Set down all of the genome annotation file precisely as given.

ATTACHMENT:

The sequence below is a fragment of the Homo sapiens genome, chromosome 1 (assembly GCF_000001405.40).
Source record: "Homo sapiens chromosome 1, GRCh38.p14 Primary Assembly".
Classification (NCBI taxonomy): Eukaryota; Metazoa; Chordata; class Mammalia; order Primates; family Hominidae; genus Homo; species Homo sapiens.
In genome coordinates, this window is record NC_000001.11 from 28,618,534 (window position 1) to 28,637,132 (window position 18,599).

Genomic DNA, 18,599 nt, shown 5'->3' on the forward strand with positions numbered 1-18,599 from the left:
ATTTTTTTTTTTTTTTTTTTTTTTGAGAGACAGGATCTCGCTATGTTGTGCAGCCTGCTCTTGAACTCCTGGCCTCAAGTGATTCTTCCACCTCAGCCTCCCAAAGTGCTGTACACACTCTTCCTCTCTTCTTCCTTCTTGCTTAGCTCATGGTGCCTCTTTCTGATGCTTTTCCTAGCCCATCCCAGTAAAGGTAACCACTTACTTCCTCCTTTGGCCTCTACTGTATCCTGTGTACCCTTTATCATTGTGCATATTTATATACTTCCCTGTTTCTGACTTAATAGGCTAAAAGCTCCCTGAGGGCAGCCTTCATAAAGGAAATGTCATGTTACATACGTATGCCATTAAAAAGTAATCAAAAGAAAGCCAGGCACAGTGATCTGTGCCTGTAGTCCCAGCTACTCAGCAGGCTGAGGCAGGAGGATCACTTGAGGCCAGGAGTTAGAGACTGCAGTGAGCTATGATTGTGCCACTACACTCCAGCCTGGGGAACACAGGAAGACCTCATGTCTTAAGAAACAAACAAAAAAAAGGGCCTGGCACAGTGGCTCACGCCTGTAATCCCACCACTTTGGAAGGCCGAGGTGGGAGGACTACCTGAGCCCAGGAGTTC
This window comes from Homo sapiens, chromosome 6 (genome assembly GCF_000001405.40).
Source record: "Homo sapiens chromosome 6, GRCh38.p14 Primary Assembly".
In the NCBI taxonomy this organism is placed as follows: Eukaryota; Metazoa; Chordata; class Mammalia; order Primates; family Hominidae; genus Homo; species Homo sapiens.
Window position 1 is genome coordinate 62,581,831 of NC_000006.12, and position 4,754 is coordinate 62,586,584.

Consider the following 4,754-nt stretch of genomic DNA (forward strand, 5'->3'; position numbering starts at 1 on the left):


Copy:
The sequence below is a fragment of the Homo sapiens genome, chromosome 1 (assembly GCF_000001405.40).
Source record: "Homo sapiens chromosome 1, GRCh38.p14 Primary Assembly".
Classification (NCBI taxonomy): Eukaryota; Metazoa; Chordata; class Mammalia; order Primates; family Hominidae; genus Homo; species Homo sapiens.
In genome coordinates, this window is record NC_000001.11 from 28,618,534 (window position 1) to 28,637,132 (window position 18,599).

Genomic DNA, 18,599 nt, shown 5'->3' on the forward strand with positions numbered 1-18,599 from the left:
ATTTTTTTTTTTTTTTTTTTTTTTGAGAGACAGGATCTCGCTATGTTGTGCAGCCTGCTCTTGAACTCCTGGCCTCAAGTGATTCTTCCACCTCAGCCTCCCAAAGTGCTGTACACACTCTTCCTCTCTTCTTCCTTCTTGCTTAGCTCATGGTGCCTCTTTCTGATGCTTTTCCTAGCCCATCCCAGTAAAGGTAACCACTTACTTCCTCCTTTGGCCTCTACTGTATCCTGTGTACCCTTTATCATTGTGCATATTTATATACTTCCCTGTTTCTGACTTAATAGGCTAAAAGCTCCCTGAGGGCAGCCTTCATAAAGGAAATGTCATGTTACATACGTATGCCATTAAAAAGTAATCAAAAGAAAGCCAGGCACAGTGATCTGTGCCTGTAGTCCCAGCTACTCAGCAGGCTGAGGCAGGAGGATCACTTGAGGCCAGGAGTTAGAGACTGCAGTGAGCTATGATTGTGCCACTACACTCCAGCCTGGGGAACACAGGAAGACCTCATGTCTTAAGAAACAAACAAAAAAAAGGGCCTGGCACAGTGGCTCACGCCTGTAATCCCACCACTTTGGAAGGCCGAGGTGGGAGGACTACCTGAGCCCAGGAGTTC
This window comes from Homo sapiens, chromosome 6 (genome assembly GCF_000001405.40).
Source record: "Homo sapiens chromosome 6, GRCh38.p14 Primary Assembly".
In the NCBI taxonomy this organism is placed as follows: Eukaryota; Metazoa; Chordata; class Mammalia; order Primates; family Hominidae; genus Homo; species Homo sapiens.
Window position 1 is genome coordinate 62,581,831 of NC_000006.12, and position 4,754 is coordinate 62,586,584.

Consider the following 4,754-nt stretch of genomic DNA (forward strand, 5'->3'; position numbering starts at 1 on the left):